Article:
The approach we used to document provenance combines both the data-oriented model and the process-oriented model. In the process-oriented model, binary provenance describes how a piece of software was compiled. It is comprised of two parts, a description of the environment and a description of the binary itself. The environment description includes the operating system, environment variables, compiler used, and libraries installed. The binary description includes configuration flags and/or modifications made to configuration or makefiles. Our goal is to provide the user with the ability to reproduce not only the binary, but the environment in which it was run.
A fundamental difference between executables is the hardware platform on which they were compiled. Differences in floating-point performance across different architectures can have a profound impact on outcome of a calculation and have been widely publicized in the popular media (Halfhill, 1995). The XSD captures not only architecture, but also the specific processor and the flags that are enabled on it.
Capturing pertinent details about the operating system is complicated, especially for Linux distributions, since each distribution contains many individually updated components. Essential information must be captured such as the operating system name, version, distribution, kernel name, and kernel version. For example, an application running on Ubuntu Dapper Drake (http://www.ubuntu.com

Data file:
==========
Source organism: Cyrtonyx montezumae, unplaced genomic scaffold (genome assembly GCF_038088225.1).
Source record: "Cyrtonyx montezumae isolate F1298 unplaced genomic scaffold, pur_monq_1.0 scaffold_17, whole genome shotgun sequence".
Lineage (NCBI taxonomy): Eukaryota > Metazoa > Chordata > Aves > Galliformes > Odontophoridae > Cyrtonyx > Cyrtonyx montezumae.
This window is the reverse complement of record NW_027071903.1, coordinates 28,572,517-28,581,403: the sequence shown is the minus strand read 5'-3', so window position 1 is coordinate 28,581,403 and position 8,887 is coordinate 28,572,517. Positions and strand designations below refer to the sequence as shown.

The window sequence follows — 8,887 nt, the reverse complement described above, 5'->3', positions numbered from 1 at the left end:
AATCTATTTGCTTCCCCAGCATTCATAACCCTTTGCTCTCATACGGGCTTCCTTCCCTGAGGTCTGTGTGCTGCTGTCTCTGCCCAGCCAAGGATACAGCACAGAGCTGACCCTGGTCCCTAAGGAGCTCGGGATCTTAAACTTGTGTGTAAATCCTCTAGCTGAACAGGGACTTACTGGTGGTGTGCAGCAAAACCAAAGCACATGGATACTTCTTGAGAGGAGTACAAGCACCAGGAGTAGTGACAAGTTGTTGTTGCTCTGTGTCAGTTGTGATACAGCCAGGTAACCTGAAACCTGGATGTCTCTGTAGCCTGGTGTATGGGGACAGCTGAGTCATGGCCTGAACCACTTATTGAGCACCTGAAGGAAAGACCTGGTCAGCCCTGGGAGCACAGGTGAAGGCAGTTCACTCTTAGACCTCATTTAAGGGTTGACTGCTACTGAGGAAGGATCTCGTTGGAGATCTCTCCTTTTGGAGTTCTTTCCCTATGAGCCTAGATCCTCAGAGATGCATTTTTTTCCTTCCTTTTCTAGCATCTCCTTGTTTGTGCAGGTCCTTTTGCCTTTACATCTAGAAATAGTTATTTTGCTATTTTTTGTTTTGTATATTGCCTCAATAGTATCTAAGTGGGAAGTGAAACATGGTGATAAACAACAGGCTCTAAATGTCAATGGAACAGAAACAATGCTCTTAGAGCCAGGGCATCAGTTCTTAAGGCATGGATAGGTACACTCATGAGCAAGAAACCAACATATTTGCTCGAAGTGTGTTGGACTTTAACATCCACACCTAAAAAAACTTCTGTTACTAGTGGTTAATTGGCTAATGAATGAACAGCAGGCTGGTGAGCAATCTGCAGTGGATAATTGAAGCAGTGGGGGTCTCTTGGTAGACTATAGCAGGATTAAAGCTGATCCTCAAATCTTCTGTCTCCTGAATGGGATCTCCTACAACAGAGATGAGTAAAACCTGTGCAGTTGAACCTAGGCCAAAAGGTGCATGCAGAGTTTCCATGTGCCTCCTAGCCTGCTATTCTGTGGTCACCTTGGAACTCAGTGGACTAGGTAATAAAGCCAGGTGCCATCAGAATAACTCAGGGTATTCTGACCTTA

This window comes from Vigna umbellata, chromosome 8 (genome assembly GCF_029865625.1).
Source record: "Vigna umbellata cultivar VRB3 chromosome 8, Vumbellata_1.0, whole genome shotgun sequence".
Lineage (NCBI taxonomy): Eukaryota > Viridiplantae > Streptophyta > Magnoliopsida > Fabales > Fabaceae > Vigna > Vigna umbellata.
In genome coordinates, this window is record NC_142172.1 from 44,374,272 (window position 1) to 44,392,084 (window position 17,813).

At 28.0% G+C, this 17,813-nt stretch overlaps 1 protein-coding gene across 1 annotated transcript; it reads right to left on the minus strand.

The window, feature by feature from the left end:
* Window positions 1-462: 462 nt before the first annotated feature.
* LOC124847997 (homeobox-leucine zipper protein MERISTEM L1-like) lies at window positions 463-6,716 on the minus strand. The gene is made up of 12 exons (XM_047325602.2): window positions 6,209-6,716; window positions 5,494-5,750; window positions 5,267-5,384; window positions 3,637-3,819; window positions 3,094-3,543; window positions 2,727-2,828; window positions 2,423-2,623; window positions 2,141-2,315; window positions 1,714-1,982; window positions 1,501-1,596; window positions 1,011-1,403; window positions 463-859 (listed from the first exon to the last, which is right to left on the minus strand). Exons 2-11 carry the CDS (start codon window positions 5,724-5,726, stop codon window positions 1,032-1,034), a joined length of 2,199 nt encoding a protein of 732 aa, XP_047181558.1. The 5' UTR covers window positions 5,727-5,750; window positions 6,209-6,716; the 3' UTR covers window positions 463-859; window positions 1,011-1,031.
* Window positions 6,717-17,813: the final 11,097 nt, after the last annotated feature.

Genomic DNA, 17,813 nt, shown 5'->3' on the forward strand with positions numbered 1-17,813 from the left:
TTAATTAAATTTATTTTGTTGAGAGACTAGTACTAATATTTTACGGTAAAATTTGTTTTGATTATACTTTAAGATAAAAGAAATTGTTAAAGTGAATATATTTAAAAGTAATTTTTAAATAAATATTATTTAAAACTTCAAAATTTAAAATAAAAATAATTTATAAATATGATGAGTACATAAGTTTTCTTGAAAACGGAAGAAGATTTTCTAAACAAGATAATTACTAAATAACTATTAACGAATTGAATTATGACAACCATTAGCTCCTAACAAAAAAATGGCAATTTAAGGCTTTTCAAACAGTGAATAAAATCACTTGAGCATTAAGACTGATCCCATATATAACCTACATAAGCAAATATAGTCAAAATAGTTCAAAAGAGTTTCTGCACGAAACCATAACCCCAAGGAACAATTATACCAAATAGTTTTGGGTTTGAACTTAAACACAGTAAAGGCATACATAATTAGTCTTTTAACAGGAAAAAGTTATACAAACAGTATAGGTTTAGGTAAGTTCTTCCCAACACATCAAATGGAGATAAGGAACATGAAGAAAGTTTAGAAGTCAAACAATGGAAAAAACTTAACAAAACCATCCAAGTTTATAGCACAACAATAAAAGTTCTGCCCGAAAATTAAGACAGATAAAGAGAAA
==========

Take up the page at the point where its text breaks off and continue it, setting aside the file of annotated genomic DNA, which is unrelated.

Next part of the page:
) must have the following operating system metadata: Linux, 6.06, Ubuntu Desktop, #1 PREEMPT, 2.6.15-27-386; whereas an application built on the Mac OS X Leopard platform must have the following operating system metadata: Mac OS, 10.5.1, n/a, Darwin, 9.10.0.
The compiler used and libraries linked during compilation are a crucial aspect of the environment. In addition to compiler name and version, a list of which updates have been applied is also captured. This section of the provenance metadata also records which flags were used when the compiler was invoked, architecture and optimization flags being of special interest. Libraries used for compilation are described similarly to the binary itself and are recursive. That is to say that a library that is in turn linked to other libraries are also captured in the library’s provenance.
Binaries also can be configured prior to compilation. Some packages are distributed in a format for use with the GNU build system or Autotools (Vaughan, 2000). Modification of the configure script or the makefile can yield substantially different results after compilation. The provenance XSD captures flags to the configure script, modifications to configure scripts and makefiles.
The concept of provenance can extend to knowledge of the behavior of executables, such as describing their function. The Brain Surface Extractor (BSE) (Shattuck and Leahy, 2002), the Brain Extraction Tool (BET) (Smith, 2002), and MRI Watershed (Dale et al., 1999) are all brain extraction algorithms, however, their internal functions may not be evident to a naive user, especially since they are commonly referred to by their abbreviations. This information, in addition to a short description of the executable, is also captured in the XSD and may be added to provenance XML files.
Executable provenance need only be collected once, when a binary is compiled or when a script is written. It must then be collected and recorded manually, then appended to the provenance XML. The LONI Pipeline is currently being extended to store and display executable provenance, eliminating the need for manual file editing in the future.